White House spokeswoman Jen Psaki says suspension comes on the recommendation of the Centers for Disease Control.
The Biden administration has temporarily suspended flights of Afghan refugees to the United States after four cases of measles were found among newcomers.
White House press secretary Jen Psaki said on Friday that the suspension of flights was “out of abundance” on the recommendation of the Centers for Disease Control and Prevention (CDC).
“These individuals are being quarantined in accordance with public health guidelines, and the CDC has begun full detection,” Psaki told reporters.
Measles is a highly contagious disease that can be fatal, especially in children. Its distribution has slowed drastically in recent decades due to global mass vaccination.
Psaki said all Afghans arriving in the United States should undergo “critical vaccinations”.
“We are also investigating measures to vaccinate people while they are still overseas,” she said.
It is not clear how long the suspension of flights will last. Thousands of Afghans in military bases in Germany, Qatar, Spain and elsewhere are awaiting transfer to the US, where they will be examined before being approved for resettlement.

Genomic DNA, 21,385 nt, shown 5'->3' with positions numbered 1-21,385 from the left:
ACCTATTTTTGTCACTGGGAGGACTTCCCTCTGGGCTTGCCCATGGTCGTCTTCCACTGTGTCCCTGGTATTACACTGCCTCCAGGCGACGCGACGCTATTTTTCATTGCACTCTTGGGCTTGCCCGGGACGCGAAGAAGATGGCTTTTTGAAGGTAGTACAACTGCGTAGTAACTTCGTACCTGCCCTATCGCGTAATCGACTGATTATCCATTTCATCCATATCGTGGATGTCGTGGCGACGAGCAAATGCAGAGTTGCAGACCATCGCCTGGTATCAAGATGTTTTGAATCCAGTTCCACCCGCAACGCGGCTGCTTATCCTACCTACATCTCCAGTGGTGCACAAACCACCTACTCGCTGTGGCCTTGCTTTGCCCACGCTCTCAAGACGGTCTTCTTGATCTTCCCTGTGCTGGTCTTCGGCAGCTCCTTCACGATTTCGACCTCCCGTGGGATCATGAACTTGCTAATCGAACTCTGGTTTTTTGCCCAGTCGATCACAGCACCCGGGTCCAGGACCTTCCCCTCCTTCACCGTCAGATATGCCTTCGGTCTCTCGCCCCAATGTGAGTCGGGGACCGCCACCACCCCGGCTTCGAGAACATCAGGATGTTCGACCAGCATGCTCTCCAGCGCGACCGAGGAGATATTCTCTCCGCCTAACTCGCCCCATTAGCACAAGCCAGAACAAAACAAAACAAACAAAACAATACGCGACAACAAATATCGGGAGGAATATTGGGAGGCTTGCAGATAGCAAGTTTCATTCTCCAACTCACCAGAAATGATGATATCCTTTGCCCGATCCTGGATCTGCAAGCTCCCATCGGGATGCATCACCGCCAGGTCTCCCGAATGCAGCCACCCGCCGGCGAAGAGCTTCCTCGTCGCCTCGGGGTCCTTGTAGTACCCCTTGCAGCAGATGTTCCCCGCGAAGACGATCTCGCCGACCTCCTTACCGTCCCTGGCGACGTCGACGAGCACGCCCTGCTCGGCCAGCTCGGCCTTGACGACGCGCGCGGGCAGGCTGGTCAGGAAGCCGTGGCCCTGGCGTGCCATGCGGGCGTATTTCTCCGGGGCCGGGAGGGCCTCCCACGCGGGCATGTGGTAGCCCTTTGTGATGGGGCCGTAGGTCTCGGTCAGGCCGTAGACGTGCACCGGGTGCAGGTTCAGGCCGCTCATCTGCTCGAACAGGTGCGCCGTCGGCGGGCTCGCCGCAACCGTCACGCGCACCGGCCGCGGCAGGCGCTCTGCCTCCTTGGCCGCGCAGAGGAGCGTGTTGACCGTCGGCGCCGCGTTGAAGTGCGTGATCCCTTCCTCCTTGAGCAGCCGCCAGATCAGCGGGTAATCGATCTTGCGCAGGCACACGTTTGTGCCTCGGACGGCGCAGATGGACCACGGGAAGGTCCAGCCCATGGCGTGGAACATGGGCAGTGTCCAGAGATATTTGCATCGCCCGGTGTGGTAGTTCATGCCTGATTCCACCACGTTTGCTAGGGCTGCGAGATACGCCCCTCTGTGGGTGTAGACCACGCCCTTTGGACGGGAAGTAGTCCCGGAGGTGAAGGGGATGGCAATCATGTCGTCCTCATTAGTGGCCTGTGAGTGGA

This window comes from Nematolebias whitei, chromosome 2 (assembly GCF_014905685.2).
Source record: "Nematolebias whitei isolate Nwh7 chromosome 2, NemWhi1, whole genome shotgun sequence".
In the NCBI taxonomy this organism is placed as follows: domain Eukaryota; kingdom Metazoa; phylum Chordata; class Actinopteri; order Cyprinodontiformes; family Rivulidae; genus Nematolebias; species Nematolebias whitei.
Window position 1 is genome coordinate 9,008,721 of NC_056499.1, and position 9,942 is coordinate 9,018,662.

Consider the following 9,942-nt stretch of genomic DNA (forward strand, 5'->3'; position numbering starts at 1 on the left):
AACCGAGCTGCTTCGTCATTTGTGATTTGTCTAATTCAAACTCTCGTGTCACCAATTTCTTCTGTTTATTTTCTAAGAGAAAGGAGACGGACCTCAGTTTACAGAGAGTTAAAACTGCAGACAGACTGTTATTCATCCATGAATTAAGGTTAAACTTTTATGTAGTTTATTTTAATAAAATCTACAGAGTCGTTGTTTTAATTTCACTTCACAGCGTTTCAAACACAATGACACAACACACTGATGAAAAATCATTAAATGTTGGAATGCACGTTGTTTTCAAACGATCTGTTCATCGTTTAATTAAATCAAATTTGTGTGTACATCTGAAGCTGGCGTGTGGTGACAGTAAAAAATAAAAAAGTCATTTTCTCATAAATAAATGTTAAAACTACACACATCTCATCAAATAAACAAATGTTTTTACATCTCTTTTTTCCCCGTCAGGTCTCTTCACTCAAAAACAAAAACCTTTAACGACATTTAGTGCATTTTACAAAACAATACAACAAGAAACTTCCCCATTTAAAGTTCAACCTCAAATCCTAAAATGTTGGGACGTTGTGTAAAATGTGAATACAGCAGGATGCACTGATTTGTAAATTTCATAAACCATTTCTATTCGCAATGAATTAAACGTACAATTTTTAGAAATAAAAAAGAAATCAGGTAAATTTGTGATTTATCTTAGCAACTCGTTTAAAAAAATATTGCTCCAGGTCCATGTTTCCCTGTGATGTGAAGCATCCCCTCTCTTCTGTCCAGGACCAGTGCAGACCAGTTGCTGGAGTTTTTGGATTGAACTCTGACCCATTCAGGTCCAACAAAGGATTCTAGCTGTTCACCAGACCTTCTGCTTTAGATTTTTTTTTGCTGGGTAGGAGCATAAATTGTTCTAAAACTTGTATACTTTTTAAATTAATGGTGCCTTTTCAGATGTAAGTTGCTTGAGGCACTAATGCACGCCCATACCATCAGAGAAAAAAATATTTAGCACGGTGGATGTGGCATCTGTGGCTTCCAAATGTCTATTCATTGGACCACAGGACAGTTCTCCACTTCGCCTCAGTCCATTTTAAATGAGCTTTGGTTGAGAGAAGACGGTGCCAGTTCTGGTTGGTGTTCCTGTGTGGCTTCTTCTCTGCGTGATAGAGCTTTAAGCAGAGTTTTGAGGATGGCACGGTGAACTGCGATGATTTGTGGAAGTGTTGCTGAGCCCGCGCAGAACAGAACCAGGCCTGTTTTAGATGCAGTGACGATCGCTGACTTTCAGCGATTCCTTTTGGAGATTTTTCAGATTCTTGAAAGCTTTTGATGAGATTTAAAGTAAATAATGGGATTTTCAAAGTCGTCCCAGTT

U.S. officials say the country plans to take it 50,000 Afghans out of more than 100,000 who were evacuated from Afghanistan last month amid the Taliban takeover.
Washington says it is continuing efforts to help US citizens and vulnerable Afghans leave Afghanistan after the US military withdrawal completed on 31 August.
A second Qatar Airways flight left Kabul on Friday for a plane leaves Afghanistan a day earlier with 100 passengers, including foreigners.
The Biden administration said Friday’s flight carried 19 U.S. citizens.
National Security Council spokeswoman Emily Horne said two additional U.S. citizens and 11 legal permanent residents (LPRs) left Afghanistan via land routes on Friday.
“We continue to work intensively with the entire U.S. government to facilitate the safe transportation of these individuals and other U.S. citizens, LPRs and Afghans who have worked for us who want to leave Afghanistan,” Horne said in a statement.
“Because there is an ongoing terrorist threat to such operations, we will not share details of these efforts until people are safely out of the country.”
On Thursday, Horne reaffirmed coordination with the Taliban to facilitate the departure of the first flight. “They showed flexibility, and they were businesslike and professional in our dealings with them in this endeavor. This is a positive first step, ‘she said of the group.
Earlier this week, Foreign Minister Antony Blinken called on the Taliban to fulfill its commitment “to allow foreigners, visa holders and Afghans to travel outside the country if they wish”.